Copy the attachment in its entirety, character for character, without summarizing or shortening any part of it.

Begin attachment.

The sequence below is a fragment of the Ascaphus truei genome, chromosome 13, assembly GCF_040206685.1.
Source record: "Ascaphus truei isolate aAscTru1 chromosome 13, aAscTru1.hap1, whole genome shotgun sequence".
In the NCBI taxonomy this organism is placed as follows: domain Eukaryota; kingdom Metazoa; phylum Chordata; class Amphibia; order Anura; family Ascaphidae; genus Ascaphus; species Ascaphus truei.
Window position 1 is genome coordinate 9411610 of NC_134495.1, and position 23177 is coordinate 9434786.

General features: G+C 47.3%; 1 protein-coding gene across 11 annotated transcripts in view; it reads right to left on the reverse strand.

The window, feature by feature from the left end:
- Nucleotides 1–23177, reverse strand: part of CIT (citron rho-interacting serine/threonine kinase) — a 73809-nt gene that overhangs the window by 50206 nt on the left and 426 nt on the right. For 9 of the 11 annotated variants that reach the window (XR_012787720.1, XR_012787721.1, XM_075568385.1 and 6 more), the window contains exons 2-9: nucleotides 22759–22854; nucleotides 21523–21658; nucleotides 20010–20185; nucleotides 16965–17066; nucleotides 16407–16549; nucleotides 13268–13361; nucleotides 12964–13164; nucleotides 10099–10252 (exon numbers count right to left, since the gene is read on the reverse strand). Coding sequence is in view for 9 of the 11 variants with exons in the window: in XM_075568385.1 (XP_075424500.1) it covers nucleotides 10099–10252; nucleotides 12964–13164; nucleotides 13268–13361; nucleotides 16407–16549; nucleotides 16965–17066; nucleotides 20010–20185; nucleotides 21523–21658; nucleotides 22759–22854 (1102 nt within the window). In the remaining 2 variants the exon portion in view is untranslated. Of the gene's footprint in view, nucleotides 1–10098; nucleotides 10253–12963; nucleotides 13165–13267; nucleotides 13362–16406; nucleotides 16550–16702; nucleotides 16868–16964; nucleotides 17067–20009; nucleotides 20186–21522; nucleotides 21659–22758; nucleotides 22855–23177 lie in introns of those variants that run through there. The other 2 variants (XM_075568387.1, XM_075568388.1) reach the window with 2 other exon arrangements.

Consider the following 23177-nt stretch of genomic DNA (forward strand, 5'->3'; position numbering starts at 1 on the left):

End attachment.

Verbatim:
The sequence below is a fragment of the Ascaphus truei genome, chromosome 13, assembly GCF_040206685.1.
Source record: "Ascaphus truei isolate aAscTru1 chromosome 13, aAscTru1.hap1, whole genome shotgun sequence".
In the NCBI taxonomy this organism is placed as follows: domain Eukaryota; kingdom Metazoa; phylum Chordata; class Amphibia; order Anura; family Ascaphidae; genus Ascaphus; species Ascaphus truei.
Window position 1 is genome coordinate 9411610 of NC_134495.1, and position 23177 is coordinate 9434786.

General features: G+C 47.3%; 1 protein-coding gene across 11 annotated transcripts in view; it reads right to left on the reverse strand.

The window, feature by feature from the left end:
- Nucleotides 1–23177, reverse strand: part of CIT (citron rho-interacting serine/threonine kinase) — a 73809-nt gene that overhangs the window by 50206 nt on the left and 426 nt on the right. For 9 of the 11 annotated variants that reach the window (XR_012787720.1, XR_012787721.1, XM_075568385.1 and 6 more), the window contains exons 2-9: nucleotides 22759–22854; nucleotides 21523–21658; nucleotides 20010–20185; nucleotides 16965–17066; nucleotides 16407–16549; nucleotides 13268–13361; nucleotides 12964–13164; nucleotides 10099–10252 (exon numbers count right to left, since the gene is read on the reverse strand). Coding sequence is in view for 9 of the 11 variants with exons in the window: in XM_075568385.1 (XP_075424500.1) it covers nucleotides 10099–10252; nucleotides 12964–13164; nucleotides 13268–13361; nucleotides 16407–16549; nucleotides 16965–17066; nucleotides 20010–20185; nucleotides 21523–21658; nucleotides 22759–22854 (1102 nt within the window). In the remaining 2 variants the exon portion in view is untranslated. Of the gene's footprint in view, nucleotides 1–10098; nucleotides 10253–12963; nucleotides 13165–13267; nucleotides 13362–16406; nucleotides 16550–16702; nucleotides 16868–16964; nucleotides 17067–20009; nucleotides 20186–21522; nucleotides 21659–22758; nucleotides 22855–23177 lie in introns of those variants that run through there. The other 2 variants (XM_075568387.1, XM_075568388.1) reach the window with 2 other exon arrangements.

Consider the following 23177-nt stretch of genomic DNA (forward strand, 5'->3'; position numbering starts at 1 on the left):